ARVADA, Colo. — Officials with the First Judicial District Attorney's Office released new footage this week showing the actions of John Hurley, a Good Samaritan who was shot and killed by Arvada police after Hurley fatally shot a suspect who had just gunned down an officer in Olde Town Arvada in June.
The DA’s office also released body camera footage of police officers who responded to the events that played out in a matter of minutes on the afternoon of June 21.
The surveillance footage shows Hurley’s movements just before the shooting, the actions he took when he heard the shots, and the moment he shot and killed suspected gunman Ronald Troyke, who was suspected of shooting and killing Arvada Police Officer Gordon Beesley.
The video shows Hurley, 40, enter a store where he appears to immediately react to nearby gunfire. He is then seen running out of the front of the store as he points something out to another man who is fleeing from the same exit as Hurley.
As Hurley runs in the direction he points toward, footage shows him pull out what appears to be a handgun from his right side. The edited clip switches to another view, showing Hurley with his gun drawn and crouching across a courtyard.
A third clip shows Hurley make his way to a wall near an alleyway, where he takes cover. He is then seen pointing his gun and firing at least two rounds at Troyke, who had allegedly just shot and killed Beesley. The last surveillance clip shows Hurley from a different camera stepping out from behind the wall and shooting the suspect.
The footage released this week comes after First Judicial District Attorney Alexis King announced no charges will be filed against the Arvada officer who fatally shot Hurley.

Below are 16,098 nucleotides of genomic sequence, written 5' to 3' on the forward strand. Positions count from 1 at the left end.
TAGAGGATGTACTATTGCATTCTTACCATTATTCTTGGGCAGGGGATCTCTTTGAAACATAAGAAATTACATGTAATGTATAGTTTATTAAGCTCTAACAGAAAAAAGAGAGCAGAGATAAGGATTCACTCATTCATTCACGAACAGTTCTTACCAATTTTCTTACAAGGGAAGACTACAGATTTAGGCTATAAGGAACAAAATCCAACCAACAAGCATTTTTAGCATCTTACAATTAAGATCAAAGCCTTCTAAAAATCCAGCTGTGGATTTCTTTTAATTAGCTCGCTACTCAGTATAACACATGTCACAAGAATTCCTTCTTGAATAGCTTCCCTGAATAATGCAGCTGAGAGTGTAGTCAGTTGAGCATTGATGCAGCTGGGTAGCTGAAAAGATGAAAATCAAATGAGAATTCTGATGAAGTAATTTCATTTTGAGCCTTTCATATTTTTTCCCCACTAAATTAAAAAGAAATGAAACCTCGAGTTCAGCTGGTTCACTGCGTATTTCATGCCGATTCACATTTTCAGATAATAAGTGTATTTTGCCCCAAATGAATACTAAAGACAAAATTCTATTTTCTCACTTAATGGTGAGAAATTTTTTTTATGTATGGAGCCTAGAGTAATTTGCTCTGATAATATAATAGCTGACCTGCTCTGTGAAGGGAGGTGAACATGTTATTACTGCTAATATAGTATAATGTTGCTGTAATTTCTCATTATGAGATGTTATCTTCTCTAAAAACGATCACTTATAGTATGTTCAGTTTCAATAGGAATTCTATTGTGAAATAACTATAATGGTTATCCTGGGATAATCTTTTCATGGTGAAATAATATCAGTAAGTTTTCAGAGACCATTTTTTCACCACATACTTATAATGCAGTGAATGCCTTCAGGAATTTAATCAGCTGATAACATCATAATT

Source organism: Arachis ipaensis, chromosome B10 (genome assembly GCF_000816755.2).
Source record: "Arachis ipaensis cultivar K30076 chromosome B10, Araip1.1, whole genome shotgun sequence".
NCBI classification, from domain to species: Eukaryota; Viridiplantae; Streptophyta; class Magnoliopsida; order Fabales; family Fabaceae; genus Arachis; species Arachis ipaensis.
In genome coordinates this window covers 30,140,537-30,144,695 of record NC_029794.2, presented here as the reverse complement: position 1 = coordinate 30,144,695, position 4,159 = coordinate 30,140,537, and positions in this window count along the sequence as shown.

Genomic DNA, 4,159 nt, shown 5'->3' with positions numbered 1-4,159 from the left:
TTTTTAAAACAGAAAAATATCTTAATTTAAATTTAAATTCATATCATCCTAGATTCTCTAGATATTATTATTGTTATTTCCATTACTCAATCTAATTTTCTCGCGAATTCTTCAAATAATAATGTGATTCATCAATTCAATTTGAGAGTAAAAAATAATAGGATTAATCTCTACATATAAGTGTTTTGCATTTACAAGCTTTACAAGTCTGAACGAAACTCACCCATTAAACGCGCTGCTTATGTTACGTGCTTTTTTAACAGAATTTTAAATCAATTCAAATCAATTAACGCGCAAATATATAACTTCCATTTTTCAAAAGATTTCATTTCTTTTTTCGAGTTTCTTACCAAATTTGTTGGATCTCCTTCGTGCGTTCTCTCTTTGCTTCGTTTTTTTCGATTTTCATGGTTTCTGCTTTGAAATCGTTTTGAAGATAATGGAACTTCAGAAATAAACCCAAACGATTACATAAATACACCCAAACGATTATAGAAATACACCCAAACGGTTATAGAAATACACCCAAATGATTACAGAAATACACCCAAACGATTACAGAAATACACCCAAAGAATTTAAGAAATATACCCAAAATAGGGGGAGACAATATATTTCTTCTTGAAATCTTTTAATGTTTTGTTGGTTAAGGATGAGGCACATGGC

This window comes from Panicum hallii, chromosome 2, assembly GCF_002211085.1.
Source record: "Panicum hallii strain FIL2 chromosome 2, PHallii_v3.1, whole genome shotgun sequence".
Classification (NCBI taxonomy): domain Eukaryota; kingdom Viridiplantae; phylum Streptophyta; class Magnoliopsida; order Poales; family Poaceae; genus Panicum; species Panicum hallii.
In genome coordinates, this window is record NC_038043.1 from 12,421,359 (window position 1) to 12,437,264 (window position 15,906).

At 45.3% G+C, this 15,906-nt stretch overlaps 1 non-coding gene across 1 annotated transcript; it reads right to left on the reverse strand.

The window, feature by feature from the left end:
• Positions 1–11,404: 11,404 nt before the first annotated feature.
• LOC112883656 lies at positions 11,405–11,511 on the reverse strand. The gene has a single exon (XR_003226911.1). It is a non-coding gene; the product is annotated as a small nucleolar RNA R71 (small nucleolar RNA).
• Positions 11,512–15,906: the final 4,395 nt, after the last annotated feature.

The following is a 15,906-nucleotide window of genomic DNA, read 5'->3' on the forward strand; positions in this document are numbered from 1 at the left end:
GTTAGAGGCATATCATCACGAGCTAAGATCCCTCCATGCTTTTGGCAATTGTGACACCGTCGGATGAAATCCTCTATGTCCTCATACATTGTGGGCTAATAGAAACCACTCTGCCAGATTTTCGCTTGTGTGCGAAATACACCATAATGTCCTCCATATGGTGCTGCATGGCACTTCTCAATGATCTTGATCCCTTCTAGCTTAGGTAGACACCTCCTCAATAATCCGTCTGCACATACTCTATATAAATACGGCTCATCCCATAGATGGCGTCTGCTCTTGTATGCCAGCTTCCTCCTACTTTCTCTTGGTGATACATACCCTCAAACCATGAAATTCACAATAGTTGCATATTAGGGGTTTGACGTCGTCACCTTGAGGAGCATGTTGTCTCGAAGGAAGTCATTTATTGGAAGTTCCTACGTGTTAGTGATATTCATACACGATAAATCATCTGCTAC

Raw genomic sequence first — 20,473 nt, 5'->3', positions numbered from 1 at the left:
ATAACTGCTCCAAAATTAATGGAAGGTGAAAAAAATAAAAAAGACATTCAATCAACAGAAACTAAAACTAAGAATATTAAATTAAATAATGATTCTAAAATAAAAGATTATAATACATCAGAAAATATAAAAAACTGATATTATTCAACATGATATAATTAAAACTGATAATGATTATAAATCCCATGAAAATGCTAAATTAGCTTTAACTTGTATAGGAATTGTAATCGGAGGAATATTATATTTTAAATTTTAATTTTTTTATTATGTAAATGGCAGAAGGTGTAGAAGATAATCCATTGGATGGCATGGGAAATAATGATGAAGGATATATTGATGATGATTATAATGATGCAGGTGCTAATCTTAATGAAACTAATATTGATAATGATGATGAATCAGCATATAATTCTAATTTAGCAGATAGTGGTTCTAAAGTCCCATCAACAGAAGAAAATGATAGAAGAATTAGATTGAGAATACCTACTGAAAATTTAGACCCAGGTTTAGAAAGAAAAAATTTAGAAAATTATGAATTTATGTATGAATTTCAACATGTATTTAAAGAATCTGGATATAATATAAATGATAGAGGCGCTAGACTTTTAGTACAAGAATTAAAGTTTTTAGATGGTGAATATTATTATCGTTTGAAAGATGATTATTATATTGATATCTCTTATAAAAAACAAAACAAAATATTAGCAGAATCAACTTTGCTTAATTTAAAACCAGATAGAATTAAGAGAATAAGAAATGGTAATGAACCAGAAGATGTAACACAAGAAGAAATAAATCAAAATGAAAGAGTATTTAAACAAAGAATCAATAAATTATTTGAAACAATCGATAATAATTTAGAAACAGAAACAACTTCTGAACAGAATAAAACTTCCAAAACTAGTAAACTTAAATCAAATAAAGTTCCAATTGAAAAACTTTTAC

The district attorney’s office Critical Incident Response Team handed over its investigation into the Ole Town Arvada shooting in early September. King said the CIRT and her office reviewed more than 3,200 photos and 1,180 pages of reports from various cameras and law enforcement agencies who responded to the scene that day.
"By law, in deciding whether Officer Brownlow was justified in acting in self-defense or defense of others, it does not matter whether John Hurley was actually trying to injure the officer or another person, so long as a reasonable person, under like conditions and circumstances, would believe that it appeared that deadly physical force was necessary to prevent imminent harm," King wrote in her letter to Arvada Police Chief Link Strate.
In a statement, the City of Arvada called the conclusion of the investigation “an important step in the process” and said it did not plan to further comment on the case.
“The events of June 21 in Olde Town were tragic. The Arvada community and City team have worked to support the subsequent investigations, and continue to support those affected by the events, including the families of Officer Gordon Beesley, Johnny Hurley, the involved officer, and all of the community,” the city said in the statement. “The City appreciates the Critical Incident Response Team and District Attorney’s Office for their efforts to thoroughly investigate this officer-involved shooting and bring the matter to conclusion.”